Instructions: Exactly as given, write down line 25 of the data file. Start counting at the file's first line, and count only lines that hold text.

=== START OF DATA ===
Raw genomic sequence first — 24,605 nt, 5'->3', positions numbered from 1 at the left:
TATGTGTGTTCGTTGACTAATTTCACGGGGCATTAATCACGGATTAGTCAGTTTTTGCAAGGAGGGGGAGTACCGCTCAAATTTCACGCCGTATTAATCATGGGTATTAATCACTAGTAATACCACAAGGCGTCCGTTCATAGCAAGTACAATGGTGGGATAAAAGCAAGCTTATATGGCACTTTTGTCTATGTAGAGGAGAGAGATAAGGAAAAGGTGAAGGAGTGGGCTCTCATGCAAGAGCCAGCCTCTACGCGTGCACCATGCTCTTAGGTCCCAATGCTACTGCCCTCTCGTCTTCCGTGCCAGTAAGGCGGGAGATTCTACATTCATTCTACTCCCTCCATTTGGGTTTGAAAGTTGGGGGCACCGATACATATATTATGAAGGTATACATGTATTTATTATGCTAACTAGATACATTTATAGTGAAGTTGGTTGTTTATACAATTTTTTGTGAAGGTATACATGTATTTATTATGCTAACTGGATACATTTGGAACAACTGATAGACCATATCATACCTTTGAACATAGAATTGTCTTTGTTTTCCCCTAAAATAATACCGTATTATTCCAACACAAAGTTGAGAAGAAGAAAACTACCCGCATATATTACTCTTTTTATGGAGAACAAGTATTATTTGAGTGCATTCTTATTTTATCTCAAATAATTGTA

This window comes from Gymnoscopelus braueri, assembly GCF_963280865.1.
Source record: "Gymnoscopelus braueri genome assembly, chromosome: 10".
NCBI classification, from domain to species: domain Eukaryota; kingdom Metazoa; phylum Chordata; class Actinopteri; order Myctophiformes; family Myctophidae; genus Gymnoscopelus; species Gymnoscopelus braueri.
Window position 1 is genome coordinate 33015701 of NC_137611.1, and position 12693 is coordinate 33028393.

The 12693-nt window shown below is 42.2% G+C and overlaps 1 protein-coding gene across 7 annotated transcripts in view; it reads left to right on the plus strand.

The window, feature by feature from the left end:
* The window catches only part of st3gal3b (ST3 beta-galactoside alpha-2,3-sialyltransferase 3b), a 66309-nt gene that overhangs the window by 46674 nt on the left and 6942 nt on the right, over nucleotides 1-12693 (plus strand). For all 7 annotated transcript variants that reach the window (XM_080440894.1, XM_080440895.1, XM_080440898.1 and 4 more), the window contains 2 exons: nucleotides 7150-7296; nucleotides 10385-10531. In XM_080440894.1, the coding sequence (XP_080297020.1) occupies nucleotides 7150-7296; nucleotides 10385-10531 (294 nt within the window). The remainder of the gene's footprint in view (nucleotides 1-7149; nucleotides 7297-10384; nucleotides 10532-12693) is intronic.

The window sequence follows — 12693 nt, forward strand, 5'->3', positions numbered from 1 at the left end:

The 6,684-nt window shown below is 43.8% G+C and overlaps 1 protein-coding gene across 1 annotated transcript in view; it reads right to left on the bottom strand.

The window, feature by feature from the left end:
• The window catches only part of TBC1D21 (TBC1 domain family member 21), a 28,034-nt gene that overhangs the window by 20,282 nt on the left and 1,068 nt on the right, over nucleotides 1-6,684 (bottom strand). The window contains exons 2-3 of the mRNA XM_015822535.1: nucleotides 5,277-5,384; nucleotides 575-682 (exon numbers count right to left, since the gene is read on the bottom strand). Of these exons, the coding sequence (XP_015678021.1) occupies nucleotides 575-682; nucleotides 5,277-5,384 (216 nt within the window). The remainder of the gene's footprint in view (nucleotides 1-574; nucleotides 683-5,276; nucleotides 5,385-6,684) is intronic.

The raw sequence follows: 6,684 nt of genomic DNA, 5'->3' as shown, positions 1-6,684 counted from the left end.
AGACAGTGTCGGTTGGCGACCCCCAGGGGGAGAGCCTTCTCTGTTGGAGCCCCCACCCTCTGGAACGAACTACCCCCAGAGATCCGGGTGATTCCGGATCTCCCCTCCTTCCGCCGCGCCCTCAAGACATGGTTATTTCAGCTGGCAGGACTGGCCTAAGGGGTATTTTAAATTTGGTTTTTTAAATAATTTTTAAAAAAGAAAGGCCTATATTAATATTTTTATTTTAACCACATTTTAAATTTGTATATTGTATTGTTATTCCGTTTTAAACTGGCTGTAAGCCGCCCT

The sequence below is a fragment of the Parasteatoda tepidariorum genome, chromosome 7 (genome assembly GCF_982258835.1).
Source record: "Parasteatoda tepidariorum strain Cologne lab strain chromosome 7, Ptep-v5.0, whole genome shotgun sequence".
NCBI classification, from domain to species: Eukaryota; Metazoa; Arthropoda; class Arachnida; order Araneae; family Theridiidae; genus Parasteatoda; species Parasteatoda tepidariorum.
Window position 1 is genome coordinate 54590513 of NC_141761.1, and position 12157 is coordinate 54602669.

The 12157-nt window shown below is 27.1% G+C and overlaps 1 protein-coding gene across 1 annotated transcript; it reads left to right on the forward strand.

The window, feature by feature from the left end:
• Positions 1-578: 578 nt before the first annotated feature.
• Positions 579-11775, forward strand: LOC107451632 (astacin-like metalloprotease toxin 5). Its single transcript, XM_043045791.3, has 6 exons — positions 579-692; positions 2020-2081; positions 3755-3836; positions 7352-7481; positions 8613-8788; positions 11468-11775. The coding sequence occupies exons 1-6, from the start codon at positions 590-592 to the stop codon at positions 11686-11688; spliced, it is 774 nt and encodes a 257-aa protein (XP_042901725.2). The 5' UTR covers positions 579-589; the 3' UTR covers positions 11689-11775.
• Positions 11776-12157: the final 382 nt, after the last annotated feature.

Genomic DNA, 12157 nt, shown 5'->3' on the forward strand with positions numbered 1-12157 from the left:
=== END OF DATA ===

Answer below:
Genomic DNA, 12157 nt, shown 5'->3' on the forward strand with positions numbered 1-12157 from the left: